The graph below illustrates that when the window exponent (exponent used in the frequency dependent window length computation for the band windowing procedure - typical value 1.0) goes below about 0.5, the frequency dependent windowing starts violating the Gabor inequality at least in some small frequency range. Within that range the room transfer function estimation becomes inaccurate and the room correction might be affected by appreciable errors in the evaluation of the room transfer function.

The gray line is the Gabor uncertainty limit which represents the fundamental limit of time and frequency resolution one can extract from a signal:



drc005.png
 

thewas

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Some notes on why you wouldn't want to EQ above 1kHz
That's why Toole (see my above link) and many here recommend and are equalising in that region only based on full anechoic data and not on listening position measurements.
 

Sokel

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That's why Toole (see my above link) and many here recommend and are equalising in that region only based on full anechoic data and not on listening position measurements.
He also suggest something like to leave alone anything above 500Hz and to correct with a broad low Q self if needed:

Above about 400-500 Hz the "early reflections" curve in the spinorama should be similar to what you have measured. If you have well designed loudspeakers the room curve might have some smallish ripples caused by acoustical interference between and among the direct and reflected sounds - these are not problems to two ears and a brain and equalization is the wrong method of addressing them if they were - that is an acoustics issue. Spatial averaging over several microphone locations tends to smooth the room curve at middle and high frequencies, thereby reducing the likelihood that an auto-EQ algorithm (or a person) might try to "fix" something that can't be fixed, or that doesn't need to be fixed. Remember, any EQ applied to a room curve modifies the direct sound, and it the the direct sound that is a key factor in determining sound quality. If you began with loudspeakers designed to have the desirable smooth and flat on-axis/listening window response, they will be degraded.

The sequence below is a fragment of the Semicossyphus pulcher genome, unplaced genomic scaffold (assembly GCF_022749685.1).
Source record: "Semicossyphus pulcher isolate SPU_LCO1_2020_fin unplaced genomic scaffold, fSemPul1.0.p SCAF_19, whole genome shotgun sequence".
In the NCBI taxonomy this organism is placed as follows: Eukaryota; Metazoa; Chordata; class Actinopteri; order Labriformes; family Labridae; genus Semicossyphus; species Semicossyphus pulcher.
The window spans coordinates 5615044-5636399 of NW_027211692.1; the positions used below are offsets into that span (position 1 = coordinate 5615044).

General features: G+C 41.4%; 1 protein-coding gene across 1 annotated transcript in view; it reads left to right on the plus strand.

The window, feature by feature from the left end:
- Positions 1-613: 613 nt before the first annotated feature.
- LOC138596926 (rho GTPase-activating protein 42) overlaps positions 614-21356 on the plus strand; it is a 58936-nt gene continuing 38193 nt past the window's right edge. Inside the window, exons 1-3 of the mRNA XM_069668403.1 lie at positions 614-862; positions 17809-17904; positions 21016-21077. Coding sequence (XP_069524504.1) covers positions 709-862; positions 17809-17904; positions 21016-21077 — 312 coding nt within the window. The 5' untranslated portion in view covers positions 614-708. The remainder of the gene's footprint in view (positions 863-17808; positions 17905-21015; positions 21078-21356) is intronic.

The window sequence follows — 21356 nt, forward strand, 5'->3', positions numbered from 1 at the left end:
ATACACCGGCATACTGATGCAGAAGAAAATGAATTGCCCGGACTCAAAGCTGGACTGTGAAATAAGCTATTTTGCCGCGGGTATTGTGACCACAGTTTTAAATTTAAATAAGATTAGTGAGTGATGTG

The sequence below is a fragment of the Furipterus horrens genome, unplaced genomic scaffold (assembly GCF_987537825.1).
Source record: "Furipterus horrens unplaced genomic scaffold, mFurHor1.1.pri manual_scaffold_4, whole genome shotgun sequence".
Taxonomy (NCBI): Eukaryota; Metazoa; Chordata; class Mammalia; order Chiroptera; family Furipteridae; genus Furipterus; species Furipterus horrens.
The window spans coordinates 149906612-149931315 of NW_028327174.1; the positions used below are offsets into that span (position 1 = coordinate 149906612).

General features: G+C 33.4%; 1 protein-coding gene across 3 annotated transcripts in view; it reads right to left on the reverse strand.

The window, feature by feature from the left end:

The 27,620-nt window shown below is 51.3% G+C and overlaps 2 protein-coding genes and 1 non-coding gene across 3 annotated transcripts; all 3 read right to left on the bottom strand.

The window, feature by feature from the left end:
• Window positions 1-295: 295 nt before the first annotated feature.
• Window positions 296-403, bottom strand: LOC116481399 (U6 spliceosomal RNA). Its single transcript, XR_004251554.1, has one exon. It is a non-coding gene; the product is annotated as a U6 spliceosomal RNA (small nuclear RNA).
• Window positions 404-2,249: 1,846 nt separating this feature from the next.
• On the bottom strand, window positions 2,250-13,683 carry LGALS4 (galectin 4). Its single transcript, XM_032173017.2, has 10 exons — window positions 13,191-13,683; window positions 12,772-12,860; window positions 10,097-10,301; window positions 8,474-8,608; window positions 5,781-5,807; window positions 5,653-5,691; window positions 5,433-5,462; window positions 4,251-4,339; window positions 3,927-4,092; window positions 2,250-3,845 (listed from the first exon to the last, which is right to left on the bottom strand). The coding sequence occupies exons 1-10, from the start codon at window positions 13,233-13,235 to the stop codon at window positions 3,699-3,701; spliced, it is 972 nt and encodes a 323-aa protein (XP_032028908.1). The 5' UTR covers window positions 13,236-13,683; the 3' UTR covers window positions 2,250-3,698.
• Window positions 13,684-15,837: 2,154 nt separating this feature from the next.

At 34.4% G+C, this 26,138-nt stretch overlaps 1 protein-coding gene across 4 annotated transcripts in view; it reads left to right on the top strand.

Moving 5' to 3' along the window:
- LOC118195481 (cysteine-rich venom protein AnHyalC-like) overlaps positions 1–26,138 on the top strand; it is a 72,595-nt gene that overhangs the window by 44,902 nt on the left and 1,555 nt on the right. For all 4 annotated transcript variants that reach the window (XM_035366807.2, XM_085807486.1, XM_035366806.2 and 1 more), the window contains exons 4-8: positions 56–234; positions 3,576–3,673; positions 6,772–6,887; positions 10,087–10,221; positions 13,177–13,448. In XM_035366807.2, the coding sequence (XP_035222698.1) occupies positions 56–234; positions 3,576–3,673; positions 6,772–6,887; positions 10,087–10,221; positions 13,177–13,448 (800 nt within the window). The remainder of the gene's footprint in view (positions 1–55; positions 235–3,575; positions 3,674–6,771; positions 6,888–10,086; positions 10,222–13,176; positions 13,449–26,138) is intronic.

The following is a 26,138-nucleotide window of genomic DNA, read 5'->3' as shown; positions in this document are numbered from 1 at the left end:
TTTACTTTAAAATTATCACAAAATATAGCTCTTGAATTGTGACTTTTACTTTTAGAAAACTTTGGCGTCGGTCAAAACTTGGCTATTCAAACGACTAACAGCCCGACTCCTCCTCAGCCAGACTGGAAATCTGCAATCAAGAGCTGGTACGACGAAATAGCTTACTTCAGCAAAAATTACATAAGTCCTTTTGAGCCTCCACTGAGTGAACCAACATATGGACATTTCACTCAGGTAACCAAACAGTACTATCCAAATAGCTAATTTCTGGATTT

Edit:Right link
 
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OCA

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That's why Toole (see my above link) and many here recommend and are equalising in that region only based on full anechoic data and not on listening position measurements.
Are you saying anechoic responses of speakers need 12dB cuts at 13kHz in this day and age? One doesn't need any test to not buy such designs if they exist!

And back to my main and in fact only point which is being ignored. A fixed parameter auto-EQ process "maybe" should not be a trusted sound score attribute for speaker comparison.

1698407581424.png


1698407511134.png
 

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thewas

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Are you saying anechoic responses of speakers need 12dB cuts at 13kHz in this day and age? One doesn't need any test to not buy such designs if they exist!